Who Will Be Puerto Rico’s Next Governor, And Will Protesters Approve?

Puerto Rico’s embattled governor, Ricardo Rosselló, has resigned, but the island’s residents who forced him out are wary of insiders who could replace him.

By Jill AmentJuly 26, 2019 7:07 am

Texans with ties to Puerto Rico are taking to the streets in solidarity with protesters in San Juan, where demonstrators turned out in the hundreds of thousands this week to protest Puerto Rico’s Gov. Ricardo Rosselló. Roselló finally acceded to their demands, and will resign on Aug. 2. But Puerto Rico still faces uncertainty about who will succeed him. Puerto Rico’s Secretary of Justice, Wanda Vázquez, is next in line, but protesters oppose her.

Nick Brown is a Reuters journalist who’s been reporting from Puerto Rico, and says the trouble for Rosselló began when members of his cabinet were arrested on corruption charges. The scandal escalated as hundreds of text messages between the governor and members of his inner circle were leaked. The texts disparaged members of the LGBTQ community, as well as political supporters and opponents. Protesters took to the streets to demand his resignation.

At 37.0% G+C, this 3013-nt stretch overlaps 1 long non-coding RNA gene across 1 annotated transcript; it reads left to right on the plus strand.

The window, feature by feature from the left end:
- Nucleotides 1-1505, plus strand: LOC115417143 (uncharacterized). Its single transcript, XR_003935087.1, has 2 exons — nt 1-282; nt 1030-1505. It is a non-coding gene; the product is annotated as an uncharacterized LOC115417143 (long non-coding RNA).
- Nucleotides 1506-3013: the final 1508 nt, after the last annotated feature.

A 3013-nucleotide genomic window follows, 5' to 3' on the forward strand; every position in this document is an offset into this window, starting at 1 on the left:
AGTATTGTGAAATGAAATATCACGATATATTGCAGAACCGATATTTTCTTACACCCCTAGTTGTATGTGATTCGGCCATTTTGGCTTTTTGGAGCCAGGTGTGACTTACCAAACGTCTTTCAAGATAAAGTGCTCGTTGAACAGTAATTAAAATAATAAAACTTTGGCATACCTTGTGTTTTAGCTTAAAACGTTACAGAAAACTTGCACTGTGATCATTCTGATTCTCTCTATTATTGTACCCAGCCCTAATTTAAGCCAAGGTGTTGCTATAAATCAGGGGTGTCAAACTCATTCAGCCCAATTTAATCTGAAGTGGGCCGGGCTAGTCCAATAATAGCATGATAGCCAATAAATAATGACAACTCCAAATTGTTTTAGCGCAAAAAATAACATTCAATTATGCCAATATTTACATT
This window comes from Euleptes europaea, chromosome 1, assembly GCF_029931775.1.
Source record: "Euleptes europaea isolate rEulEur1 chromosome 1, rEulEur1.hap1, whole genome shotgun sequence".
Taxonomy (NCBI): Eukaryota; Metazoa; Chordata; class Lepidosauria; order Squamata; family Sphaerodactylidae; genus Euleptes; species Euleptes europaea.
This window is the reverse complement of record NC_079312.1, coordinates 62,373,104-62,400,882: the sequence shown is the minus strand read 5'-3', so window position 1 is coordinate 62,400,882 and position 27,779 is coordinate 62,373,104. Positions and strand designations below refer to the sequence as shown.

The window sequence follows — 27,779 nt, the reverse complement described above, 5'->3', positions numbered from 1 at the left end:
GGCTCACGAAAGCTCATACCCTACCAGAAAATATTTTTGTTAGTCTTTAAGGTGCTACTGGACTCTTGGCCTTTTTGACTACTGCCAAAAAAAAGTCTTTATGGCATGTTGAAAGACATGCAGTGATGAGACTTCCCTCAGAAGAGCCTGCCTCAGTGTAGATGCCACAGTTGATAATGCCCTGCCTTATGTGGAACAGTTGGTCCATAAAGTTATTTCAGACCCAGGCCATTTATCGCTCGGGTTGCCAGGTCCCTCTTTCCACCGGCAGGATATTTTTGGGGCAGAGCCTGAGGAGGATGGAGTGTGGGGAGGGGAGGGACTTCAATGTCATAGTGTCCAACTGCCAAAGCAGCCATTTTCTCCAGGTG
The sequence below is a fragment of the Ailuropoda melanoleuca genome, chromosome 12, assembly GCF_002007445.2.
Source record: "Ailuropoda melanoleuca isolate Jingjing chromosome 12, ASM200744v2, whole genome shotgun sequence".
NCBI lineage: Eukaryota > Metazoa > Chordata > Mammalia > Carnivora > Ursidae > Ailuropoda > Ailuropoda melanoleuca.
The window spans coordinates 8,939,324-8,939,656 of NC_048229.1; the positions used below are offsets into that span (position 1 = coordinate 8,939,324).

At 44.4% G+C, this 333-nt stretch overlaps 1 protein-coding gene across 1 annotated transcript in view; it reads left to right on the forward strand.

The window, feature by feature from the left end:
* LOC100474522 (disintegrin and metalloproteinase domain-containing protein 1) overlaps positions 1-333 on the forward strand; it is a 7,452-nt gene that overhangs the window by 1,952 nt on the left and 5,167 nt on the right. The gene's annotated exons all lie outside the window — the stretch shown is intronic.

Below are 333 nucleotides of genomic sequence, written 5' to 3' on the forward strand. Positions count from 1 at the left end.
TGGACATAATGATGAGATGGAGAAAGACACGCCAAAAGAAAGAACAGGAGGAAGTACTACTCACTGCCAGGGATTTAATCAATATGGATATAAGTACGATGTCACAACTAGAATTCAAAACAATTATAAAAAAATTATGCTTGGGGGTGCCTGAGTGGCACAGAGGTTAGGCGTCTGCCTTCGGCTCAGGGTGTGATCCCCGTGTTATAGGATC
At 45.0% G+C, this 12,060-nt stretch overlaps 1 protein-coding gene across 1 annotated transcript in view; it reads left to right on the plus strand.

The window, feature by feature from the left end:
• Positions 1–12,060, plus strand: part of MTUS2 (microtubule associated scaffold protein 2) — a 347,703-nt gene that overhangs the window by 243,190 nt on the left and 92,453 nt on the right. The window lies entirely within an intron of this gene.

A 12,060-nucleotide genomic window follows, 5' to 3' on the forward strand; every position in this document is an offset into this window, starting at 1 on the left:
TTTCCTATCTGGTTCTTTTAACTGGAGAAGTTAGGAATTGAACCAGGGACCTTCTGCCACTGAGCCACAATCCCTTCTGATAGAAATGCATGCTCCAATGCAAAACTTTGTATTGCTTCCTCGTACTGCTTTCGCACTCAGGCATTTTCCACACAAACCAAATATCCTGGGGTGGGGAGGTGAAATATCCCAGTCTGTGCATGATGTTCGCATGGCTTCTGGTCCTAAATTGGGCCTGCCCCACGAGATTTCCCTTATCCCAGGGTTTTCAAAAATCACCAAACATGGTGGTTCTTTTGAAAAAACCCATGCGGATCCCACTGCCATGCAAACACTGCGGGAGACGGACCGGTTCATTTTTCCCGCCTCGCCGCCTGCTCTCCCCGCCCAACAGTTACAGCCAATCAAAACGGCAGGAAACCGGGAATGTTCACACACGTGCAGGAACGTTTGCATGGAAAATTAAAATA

“As members of his staff resigned, one by one, and it became clear he was losing the support of his party, he eventually had no choice,” Brown says.

Vázquez is associated with Rosselló, and Brown says she has faced corruption charges in the past.

“There’s a lot of negotiations behind the scenes right now, between party leaders, as to who is going to succeed him,” Brown says. “They’re hoping to appoint a secretary of state that would take over when [Rosselló] leaves. It’s unclear who that’s going to be.”

Brown says a source has told him that Puerto Rico’s former representative in the U.S. Congress, Pedro Pierluisi, would accept the job. 

“The concern with him is that he is a lawyer in the private sector, and currently works with the Puerto Rico [Financial] Oversight [and Management] Board, which would not play well on an island where folks really resent federal oversight.”

Brown says it isn’t clear what exactly the protesters wanted besides Rosselló’s ouster, especially after he leaves office.

“It’s easier to oust one governor than an entire system,” he says.


Written by Shelly Brisbin.